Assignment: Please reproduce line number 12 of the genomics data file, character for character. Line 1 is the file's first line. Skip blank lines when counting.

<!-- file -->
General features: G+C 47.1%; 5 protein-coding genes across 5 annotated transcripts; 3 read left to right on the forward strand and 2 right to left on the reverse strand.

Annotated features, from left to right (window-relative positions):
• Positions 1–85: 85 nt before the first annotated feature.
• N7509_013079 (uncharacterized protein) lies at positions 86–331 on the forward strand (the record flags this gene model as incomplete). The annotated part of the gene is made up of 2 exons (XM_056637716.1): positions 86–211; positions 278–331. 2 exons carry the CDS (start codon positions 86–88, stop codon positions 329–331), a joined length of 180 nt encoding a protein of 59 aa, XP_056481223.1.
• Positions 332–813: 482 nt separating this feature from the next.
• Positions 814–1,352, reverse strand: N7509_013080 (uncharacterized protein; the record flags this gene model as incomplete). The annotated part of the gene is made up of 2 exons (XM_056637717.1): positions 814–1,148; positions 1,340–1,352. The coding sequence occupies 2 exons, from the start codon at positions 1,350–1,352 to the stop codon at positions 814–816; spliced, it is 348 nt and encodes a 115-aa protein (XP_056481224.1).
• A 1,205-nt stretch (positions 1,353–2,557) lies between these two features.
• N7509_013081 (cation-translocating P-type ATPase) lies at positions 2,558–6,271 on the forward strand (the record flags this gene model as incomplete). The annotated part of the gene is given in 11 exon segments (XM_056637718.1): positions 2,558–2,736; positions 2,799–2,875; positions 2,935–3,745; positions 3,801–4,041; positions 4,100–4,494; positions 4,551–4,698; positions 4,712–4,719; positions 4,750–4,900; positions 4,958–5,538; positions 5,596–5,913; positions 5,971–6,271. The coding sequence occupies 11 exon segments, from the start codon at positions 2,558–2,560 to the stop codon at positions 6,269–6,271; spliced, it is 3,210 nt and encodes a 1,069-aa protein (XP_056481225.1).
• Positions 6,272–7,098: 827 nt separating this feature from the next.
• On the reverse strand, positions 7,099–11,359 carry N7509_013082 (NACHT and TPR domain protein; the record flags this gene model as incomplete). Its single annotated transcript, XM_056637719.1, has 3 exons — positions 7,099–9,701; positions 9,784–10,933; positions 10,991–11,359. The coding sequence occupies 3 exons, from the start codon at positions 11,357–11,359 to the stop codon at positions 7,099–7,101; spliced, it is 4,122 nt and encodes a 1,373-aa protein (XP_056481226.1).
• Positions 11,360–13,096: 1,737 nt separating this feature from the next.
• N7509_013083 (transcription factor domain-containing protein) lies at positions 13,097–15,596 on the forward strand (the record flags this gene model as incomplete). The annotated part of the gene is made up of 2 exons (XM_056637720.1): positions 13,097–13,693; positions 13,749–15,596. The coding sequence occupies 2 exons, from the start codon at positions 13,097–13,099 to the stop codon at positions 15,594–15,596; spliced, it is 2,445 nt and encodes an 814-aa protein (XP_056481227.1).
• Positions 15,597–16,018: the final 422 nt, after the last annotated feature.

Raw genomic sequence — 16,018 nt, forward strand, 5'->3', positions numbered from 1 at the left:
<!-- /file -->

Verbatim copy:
• N7509_013083 (transcription factor domain-containing protein) lies at positions 13,097–15,596 on the forward strand (the record flags this gene model as incomplete). The annotated part of the gene is made up of 2 exons (XM_056637720.1): positions 13,097–13,693; positions 13,749–15,596. The coding sequence occupies 2 exons, from the start codon at positions 13,097–13,099 to the stop codon at positions 15,594–15,596; spliced, it is 2,445 nt and encodes an 814-aa protein (XP_056481227.1).